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I am trying to apply Cornell Semantic Parsing framework (implementation of Combinatory Categorial Grammars CCG) to the German language. This framework takes natural language texts, learns grammar and translates those texts into logical expressions (lambda calculus) that are useful for natural-language processing.

My question is: Are there some developments of CCG for German language? Google gives almost nothing fundamental, only some examples are considered. But I searched only resources in English language. Maybe there are good developments and efforts that are available only in German language? I would be happy to hear about them.

What is general consensus about applicability of CCG to German language? From the one side German language has strict word order and therefore CCG seems to be applicable. From the other side, German has article and word inflections and this can make things more complex.

Any ideas and hints are welcome. It would be nice to continue already existing efforts and not to reinvent everything from scratch.

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    You are wrong in your assumption German had strict word order. Apart from V2, which in addition is only applicable on declarative sentences, and some prefixing rules, word order in German is horribly complex and not easily put into rules. – Janka Jun 30 '17 at 8:35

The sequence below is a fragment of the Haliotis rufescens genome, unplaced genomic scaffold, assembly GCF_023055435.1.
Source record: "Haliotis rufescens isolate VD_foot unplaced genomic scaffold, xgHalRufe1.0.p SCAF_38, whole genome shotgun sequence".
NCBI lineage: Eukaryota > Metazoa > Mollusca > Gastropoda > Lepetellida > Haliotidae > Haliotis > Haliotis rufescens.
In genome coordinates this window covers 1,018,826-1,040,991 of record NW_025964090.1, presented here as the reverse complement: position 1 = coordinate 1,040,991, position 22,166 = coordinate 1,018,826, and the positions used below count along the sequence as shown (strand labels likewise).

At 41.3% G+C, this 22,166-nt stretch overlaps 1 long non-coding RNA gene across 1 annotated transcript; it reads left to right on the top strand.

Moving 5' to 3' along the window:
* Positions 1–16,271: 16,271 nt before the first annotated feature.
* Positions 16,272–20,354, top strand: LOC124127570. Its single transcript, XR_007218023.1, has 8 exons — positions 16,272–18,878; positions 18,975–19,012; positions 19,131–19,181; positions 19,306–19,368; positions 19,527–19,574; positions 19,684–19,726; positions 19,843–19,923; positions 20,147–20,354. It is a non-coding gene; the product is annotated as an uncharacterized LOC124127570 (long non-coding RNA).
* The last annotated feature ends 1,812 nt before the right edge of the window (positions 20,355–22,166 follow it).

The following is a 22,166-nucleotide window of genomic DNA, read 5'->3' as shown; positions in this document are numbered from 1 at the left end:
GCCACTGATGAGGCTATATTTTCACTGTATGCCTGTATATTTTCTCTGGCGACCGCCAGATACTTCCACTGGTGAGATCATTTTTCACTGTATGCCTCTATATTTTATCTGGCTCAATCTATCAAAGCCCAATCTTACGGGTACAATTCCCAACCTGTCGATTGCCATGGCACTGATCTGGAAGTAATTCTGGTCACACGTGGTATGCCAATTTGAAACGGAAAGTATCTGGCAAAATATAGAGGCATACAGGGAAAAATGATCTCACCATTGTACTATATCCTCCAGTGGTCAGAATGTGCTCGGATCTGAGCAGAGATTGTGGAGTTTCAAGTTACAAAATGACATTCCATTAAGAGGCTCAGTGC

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    As Janka already said: German has NOT a strict word oder. German word order is very flexible. Learn more here: german.stackexchange.com/a/37200/1487 – Hubert Schölnast Jun 30 '17 at 9:10
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    I absolutely doubt you could easily adapt an algorithm on word order that was originally designed for the English language to German without doing some baseline work first and fundamentally change it. Except for entirely trivial sentences, German word order cannot only be horribly complex, it also tends to carry notion and emphasis, which is much more important for language processing. – tofro Jun 30 '17 at 9:45
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    On the other hand, German doesn't have very free word order either. Changes in word order generally come with changes in information structure and there is a pretty clear basic word order that speakers usually adhere too, all things being equal. There is also nothing in this post to suggest that the algorithm was designed (only?) with English in mind. – user9315 Jun 30 '17 at 11:00
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